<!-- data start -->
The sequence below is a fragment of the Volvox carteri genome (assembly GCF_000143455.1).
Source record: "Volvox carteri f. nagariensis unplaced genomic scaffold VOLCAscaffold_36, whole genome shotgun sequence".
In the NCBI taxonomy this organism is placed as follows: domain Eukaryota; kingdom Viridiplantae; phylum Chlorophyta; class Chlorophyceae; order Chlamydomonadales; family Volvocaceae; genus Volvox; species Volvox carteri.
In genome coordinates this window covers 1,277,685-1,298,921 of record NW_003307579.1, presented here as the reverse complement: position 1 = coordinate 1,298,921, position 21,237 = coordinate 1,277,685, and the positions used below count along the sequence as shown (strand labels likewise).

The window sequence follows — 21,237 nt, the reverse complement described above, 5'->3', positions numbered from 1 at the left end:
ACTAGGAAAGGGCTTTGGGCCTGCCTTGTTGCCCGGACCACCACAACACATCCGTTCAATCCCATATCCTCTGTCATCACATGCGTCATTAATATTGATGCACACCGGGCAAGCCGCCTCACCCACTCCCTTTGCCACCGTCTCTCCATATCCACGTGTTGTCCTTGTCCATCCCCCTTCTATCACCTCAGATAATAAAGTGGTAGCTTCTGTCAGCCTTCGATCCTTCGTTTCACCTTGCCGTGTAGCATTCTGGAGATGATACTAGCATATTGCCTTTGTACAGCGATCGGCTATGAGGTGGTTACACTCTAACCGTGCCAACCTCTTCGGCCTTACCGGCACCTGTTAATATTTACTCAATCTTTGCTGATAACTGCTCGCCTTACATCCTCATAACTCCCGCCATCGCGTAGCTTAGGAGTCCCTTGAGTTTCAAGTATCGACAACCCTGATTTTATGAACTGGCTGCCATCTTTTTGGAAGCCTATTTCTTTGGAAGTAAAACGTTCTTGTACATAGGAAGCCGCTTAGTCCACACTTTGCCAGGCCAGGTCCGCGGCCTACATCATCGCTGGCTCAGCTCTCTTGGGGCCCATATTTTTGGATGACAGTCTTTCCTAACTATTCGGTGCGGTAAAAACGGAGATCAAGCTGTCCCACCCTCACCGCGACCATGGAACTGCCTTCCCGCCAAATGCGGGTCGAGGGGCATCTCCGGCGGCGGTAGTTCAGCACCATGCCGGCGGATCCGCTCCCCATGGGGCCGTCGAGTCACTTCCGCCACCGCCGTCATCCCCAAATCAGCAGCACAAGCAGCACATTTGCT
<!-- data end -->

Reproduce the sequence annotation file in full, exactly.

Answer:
The sequence below is a fragment of the Volvox carteri genome (assembly GCF_000143455.1).
Source record: "Volvox carteri f. nagariensis unplaced genomic scaffold VOLCAscaffold_36, whole genome shotgun sequence".
In the NCBI taxonomy this organism is placed as follows: domain Eukaryota; kingdom Viridiplantae; phylum Chlorophyta; class Chlorophyceae; order Chlamydomonadales; family Volvocaceae; genus Volvox; species Volvox carteri.
In genome coordinates this window covers 1,277,685-1,298,921 of record NW_003307579.1, presented here as the reverse complement: position 1 = coordinate 1,298,921, position 21,237 = coordinate 1,277,685, and the positions used below count along the sequence as shown (strand labels likewise).

The window sequence follows — 21,237 nt, the reverse complement described above, 5'->3', positions numbered from 1 at the left end:
ACTAGGAAAGGGCTTTGGGCCTGCCTTGTTGCCCGGACCACCACAACACATCCGTTCAATCCCATATCCTCTGTCATCACATGCGTCATTAATATTGATGCACACCGGGCAAGCCGCCTCACCCACTCCCTTTGCCACCGTCTCTCCATATCCACGTGTTGTCCTTGTCCATCCCCCTTCTATCACCTCAGATAATAAAGTGGTAGCTTCTGTCAGCCTTCGATCCTTCGTTTCACCTTGCCGTGTAGCATTCTGGAGATGATACTAGCATATTGCCTTTGTACAGCGATCGGCTATGAGGTGGTTACACTCTAACCGTGCCAACCTCTTCGGCCTTACCGGCACCTGTTAATATTTACTCAATCTTTGCTGATAACTGCTCGCCTTACATCCTCATAACTCCCGCCATCGCGTAGCTTAGGAGTCCCTTGAGTTTCAAGTATCGACAACCCTGATTTTATGAACTGGCTGCCATCTTTTTGGAAGCCTATTTCTTTGGAAGTAAAACGTTCTTGTACATAGGAAGCCGCTTAGTCCACACTTTGCCAGGCCAGGTCCGCGGCCTACATCATCGCTGGCTCAGCTCTCTTGGGGCCCATATTTTTGGATGACAGTCTTTCCTAACTATTCGGTGCGGTAAAAACGGAGATCAAGCTGTCCCACCCTCACCGCGACCATGGAACTGCCTTCCCGCCAAATGCGGGTCGAGGGGCATCTCCGGCGGCGGTAGTTCAGCACCATGCCGGCGGATCCGCTCCCCATGGGGCCGTCGAGTCACTTCCGCCACCGCCGTCATCCCCAAATCAGCAGCACAAGCAGCACATTTGCT